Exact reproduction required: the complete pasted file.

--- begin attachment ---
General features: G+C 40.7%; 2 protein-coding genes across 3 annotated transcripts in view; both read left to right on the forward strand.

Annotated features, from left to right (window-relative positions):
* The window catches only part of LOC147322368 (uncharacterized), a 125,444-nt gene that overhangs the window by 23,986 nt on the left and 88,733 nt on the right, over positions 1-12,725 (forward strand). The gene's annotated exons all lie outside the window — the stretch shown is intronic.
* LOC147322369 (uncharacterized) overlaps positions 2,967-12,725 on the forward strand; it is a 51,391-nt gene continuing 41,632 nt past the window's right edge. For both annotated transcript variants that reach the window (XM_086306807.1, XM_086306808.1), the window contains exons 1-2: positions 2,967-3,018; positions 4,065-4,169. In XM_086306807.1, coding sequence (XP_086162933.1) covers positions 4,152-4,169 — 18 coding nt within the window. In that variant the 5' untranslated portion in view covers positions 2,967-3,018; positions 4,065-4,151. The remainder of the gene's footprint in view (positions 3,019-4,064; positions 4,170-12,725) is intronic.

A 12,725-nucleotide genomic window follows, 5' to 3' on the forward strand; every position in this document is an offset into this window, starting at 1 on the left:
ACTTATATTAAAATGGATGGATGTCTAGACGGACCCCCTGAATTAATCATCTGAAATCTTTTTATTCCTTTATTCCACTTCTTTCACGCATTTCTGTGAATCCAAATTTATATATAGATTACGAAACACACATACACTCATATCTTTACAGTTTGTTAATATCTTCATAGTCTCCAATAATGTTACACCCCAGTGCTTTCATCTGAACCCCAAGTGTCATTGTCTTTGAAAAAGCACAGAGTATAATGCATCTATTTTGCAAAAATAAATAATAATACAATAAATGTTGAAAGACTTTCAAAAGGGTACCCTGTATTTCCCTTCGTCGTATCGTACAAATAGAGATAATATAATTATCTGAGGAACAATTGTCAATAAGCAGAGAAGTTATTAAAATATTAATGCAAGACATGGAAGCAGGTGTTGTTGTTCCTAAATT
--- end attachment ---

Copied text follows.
General features: G+C 40.7%; 2 protein-coding genes across 3 annotated transcripts in view; both read left to right on the forward strand.

Annotated features, from left to right (window-relative positions):
* The window catches only part of LOC147322368 (uncharacterized), a 125,444-nt gene that overhangs the window by 23,986 nt on the left and 88,733 nt on the right, over positions 1-12,725 (forward strand). The gene's annotated exons all lie outside the window — the stretch shown is intronic.
* LOC147322369 (uncharacterized) overlaps positions 2,967-12,725 on the forward strand; it is a 51,391-nt gene continuing 41,632 nt past the window's right edge. For both annotated transcript variants that reach the window (XM_086306807.1, XM_086306808.1), the window contains exons 1-2: positions 2,967-3,018; positions 4,065-4,169. In XM_086306807.1, coding sequence (XP_086162933.1) covers positions 4,152-4,169 — 18 coding nt within the window. In that variant the 5' untranslated portion in view covers positions 2,967-3,018; positions 4,065-4,151. The remainder of the gene's footprint in view (positions 3,019-4,064; positions 4,170-12,725) is intronic.

A 12,725-nucleotide genomic window follows, 5' to 3' on the forward strand; every position in this document is an offset into this window, starting at 1 on the left:
ACTTATATTAAAATGGATGGATGTCTAGACGGACCCCCTGAATTAATCATCTGAAATCTTTTTATTCCTTTATTCCACTTCTTTCACGCATTTCTGTGAATCCAAATTTATATATAGATTACGAAACACACATACACTCATATCTTTACAGTTTGTTAATATCTTCATAGTCTCCAATAATGTTACACCCCAGTGCTTTCATCTGAACCCCAAGTGTCATTGTCTTTGAAAAAGCACAGAGTATAATGCATCTATTTTGCAAAAATAAATAATAATACAATAAATGTTGAAAGACTTTCAAAAGGGTACCCTGTATTTCCCTTCGTCGTATCGTACAAATAGAGATAATATAATTATCTGAGGAACAATTGTCAATAAGCAGAGAAGTTATTAAAATATTAATGCAAGACATGGAAGCAGGTGTTGTTGTTCCTAAATT